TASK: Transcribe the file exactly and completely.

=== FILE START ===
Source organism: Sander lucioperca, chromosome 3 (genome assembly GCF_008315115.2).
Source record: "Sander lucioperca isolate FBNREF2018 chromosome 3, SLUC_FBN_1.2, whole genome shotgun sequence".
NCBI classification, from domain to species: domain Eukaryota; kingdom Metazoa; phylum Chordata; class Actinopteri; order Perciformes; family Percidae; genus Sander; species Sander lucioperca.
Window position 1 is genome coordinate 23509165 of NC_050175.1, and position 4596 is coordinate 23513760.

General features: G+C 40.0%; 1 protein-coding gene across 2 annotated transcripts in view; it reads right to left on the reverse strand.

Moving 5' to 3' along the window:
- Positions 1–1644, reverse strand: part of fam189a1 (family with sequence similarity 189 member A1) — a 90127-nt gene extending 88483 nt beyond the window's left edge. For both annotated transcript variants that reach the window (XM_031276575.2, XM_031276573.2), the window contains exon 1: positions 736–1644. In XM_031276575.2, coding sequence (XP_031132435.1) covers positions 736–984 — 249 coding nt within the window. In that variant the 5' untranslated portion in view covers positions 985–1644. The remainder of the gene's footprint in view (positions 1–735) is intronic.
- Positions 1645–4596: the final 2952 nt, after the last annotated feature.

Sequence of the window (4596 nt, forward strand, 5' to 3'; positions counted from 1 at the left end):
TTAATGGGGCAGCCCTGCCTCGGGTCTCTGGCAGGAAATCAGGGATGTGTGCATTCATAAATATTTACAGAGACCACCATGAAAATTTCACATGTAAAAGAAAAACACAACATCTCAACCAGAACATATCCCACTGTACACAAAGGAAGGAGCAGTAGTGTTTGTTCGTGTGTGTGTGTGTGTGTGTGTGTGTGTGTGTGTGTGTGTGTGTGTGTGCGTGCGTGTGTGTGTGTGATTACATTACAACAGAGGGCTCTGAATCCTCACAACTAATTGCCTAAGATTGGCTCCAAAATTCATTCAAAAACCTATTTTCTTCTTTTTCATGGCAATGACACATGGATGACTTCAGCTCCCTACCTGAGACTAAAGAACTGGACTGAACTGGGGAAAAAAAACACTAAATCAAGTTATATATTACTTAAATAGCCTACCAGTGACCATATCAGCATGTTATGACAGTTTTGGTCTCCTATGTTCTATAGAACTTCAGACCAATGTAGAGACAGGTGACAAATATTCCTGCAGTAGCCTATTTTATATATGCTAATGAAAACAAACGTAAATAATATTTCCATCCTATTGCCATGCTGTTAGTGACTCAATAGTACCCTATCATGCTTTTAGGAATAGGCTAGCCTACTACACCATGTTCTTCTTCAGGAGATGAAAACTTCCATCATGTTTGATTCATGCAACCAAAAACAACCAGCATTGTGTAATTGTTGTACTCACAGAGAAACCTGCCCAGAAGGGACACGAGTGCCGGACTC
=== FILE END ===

Source organism: Sander lucioperca, chromosome 3 (genome assembly GCF_008315115.2).
Source record: "Sander lucioperca isolate FBNREF2018 chromosome 3, SLUC_FBN_1.2, whole genome shotgun sequence".
NCBI classification, from domain to species: domain Eukaryota; kingdom Metazoa; phylum Chordata; class Actinopteri; order Perciformes; family Percidae; genus Sander; species Sander lucioperca.
Window position 1 is genome coordinate 23509165 of NC_050175.1, and position 4596 is coordinate 23513760.

General features: G+C 40.0%; 1 protein-coding gene across 2 annotated transcripts in view; it reads right to left on the reverse strand.

Moving 5' to 3' along the window:
- Positions 1–1644, reverse strand: part of fam189a1 (family with sequence similarity 189 member A1) — a 90127-nt gene extending 88483 nt beyond the window's left edge. For both annotated transcript variants that reach the window (XM_031276575.2, XM_031276573.2), the window contains exon 1: positions 736–1644. In XM_031276575.2, coding sequence (XP_031132435.1) covers positions 736–984 — 249 coding nt within the window. In that variant the 5' untranslated portion in view covers positions 985–1644. The remainder of the gene's footprint in view (positions 1–735) is intronic.
- Positions 1645–4596: the final 2952 nt, after the last annotated feature.

Sequence of the window (4596 nt, forward strand, 5' to 3'; positions counted from 1 at the left end):
TTAATGGGGCAGCCCTGCCTCGGGTCTCTGGCAGGAAATCAGGGATGTGTGCATTCATAAATATTTACAGAGACCACCATGAAAATTTCACATGTAAAAGAAAAACACAACATCTCAACCAGAACATATCCCACTGTACACAAAGGAAGGAGCAGTAGTGTTTGTTCGTGTGTGTGTGTGTGTGTGTGTGTGTGTGTGTGTGTGTGTGTGTGTGTGCGTGCGTGTGTGTGTGTGATTACATTACAACAGAGGGCTCTGAATCCTCACAACTAATTGCCTAAGATTGGCTCCAAAATTCATTCAAAAACCTATTTTCTTCTTTTTCATGGCAATGACACATGGATGACTTCAGCTCCCTACCTGAGACTAAAGAACTGGACTGAACTGGGGAAAAAAAACACTAAATCAAGTTATATATTACTTAAATAGCCTACCAGTGACCATATCAGCATGTTATGACAGTTTTGGTCTCCTATGTTCTATAGAACTTCAGACCAATGTAGAGACAGGTGACAAATATTCCTGCAGTAGCCTATTTTATATATGCTAATGAAAACAAACGTAAATAATATTTCCATCCTATTGCCATGCTGTTAGTGACTCAATAGTACCCTATCATGCTTTTAGGAATAGGCTAGCCTACTACACCATGTTCTTCTTCAGGAGATGAAAACTTCCATCATGTTTGATTCATGCAACCAAAAACAACCAGCATTGTGTAATTGTTGTACTCACAGAGAAACCTGCCCAGAAGGGACACGAGTGCCGGACTC